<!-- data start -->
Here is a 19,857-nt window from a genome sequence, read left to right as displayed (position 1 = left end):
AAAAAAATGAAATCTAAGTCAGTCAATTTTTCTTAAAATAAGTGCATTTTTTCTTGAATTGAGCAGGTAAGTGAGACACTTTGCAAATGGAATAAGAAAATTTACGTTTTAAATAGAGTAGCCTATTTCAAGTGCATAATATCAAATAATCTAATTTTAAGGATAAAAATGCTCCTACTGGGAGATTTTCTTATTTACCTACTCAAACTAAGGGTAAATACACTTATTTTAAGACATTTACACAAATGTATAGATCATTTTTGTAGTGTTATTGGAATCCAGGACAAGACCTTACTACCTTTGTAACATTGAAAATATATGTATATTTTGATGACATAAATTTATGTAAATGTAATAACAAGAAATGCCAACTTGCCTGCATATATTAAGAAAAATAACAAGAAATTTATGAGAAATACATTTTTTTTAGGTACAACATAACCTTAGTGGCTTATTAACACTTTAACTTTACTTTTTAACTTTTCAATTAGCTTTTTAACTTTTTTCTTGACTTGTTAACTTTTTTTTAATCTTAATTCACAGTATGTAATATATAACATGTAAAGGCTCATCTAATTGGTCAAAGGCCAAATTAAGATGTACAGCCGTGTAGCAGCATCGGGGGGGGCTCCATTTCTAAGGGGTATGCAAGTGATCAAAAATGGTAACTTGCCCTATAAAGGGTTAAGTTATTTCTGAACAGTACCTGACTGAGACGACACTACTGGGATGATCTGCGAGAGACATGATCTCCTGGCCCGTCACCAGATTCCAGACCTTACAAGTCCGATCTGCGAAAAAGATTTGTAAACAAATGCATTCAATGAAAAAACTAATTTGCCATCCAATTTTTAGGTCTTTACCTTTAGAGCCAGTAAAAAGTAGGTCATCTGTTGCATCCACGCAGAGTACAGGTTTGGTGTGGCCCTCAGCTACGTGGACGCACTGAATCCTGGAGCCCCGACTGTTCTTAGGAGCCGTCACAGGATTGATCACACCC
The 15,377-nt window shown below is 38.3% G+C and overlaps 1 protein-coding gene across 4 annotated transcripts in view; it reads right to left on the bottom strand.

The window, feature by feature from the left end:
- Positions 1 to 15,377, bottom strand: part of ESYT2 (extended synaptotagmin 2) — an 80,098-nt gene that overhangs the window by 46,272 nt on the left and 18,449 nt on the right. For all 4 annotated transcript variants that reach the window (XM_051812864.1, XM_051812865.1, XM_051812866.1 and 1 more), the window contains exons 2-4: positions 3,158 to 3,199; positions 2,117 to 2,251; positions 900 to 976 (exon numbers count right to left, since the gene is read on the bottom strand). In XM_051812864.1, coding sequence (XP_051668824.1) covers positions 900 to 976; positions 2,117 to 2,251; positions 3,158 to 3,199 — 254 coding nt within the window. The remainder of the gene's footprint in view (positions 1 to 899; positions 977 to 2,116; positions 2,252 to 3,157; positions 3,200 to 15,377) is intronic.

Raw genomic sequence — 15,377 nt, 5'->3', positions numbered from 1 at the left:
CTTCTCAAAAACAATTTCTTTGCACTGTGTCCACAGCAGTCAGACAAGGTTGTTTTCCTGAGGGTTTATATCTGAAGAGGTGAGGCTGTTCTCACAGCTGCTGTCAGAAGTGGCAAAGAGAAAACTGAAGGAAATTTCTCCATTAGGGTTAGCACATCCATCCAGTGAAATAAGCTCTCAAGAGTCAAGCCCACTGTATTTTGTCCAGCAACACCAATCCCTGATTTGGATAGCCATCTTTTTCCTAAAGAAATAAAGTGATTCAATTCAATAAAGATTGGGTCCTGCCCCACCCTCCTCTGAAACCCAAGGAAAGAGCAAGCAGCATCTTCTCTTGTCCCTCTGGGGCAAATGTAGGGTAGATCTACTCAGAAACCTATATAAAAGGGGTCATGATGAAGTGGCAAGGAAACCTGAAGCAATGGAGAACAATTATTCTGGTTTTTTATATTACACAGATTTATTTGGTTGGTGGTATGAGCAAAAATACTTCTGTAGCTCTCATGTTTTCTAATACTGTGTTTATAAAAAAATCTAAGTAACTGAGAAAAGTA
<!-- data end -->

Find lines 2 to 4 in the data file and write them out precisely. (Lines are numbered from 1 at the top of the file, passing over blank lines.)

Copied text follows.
AAAAAAATGAAATCTAAGTCAGTCAATTTTTCTTAAAATAAGTGCATTTTTTCTTGAATTGAGCAGGTAAGTGAGACACTTTGCAAATGGAATAAGAAAATTTACGTTTTAAATAGAGTAGCCTATTTCAAGTGCATAATATCAAATAATCTAATTTTAAGGATAAAAATGCTCCTACTGGGAGATTTTCTTATTTACCTACTCAAACTAAGGGTAAATACACTTATTTTAAGACATTTACACAAATGTATAGATCATTTTTGTAGTGTTATTGGAATCCAGGACAAGACCTTACTACCTTTGTAACATTGAAAATATATGTATATTTTGATGACATAAATTTATGTAAATGTAATAACAAGAAATGCCAACTTGCCTGCATATATTAAGAAAAATAACAAGAAATTTATGAGAAATACATTTTTTTTAGGTACAACATAACCTTAGTGGCTTATTAACACTTTAACTTTACTTTTTAACTTTTCAATTAGCTTTTTAACTTTTTTCTTGACTTGTTAACTTTTTTTTAATCTTAATTCACAGTATGTAATATATAACATGTAAAGGCTCATCTAATTGGTCAAAGGCCAAATTAAGATGTACAGCCGTGTAGCAGCATCGGGGGGGGCTCCATTTCTAAGGGGTATGCAAGTGATCAAAAATGGTAACTTGCCCTATAAAGGGTTAAGTTATTTCTGAACAGTACCTGACTGAGACGACACTACTGGGATGATCTGCGAGAGACATGATCTCCTGGCCCGTCACCAGATTCCAGACCTTACAAGTCCGATCTGCGAAAAAGATTTGTAAACAAATGCATTCAATGAAAAAACTAATTTGCCATCCAATTTTTAGGTCTTTACCTTTAGAGCCAGTAAAAAGTAGGTCATCTGTTGCATCCACGCAGAGTACAGGTTTGGTGTGGCCCTCAGCTACGTGGACGCACTGAATCCTGGAGCCCCGACTGTTCTTAGGAGCCGTCACAGGATTGATCACACCC
The 15,377-nt window shown below is 38.3% G+C and overlaps 1 protein-coding gene across 4 annotated transcripts in view; it reads right to left on the bottom strand.

The window, feature by feature from the left end: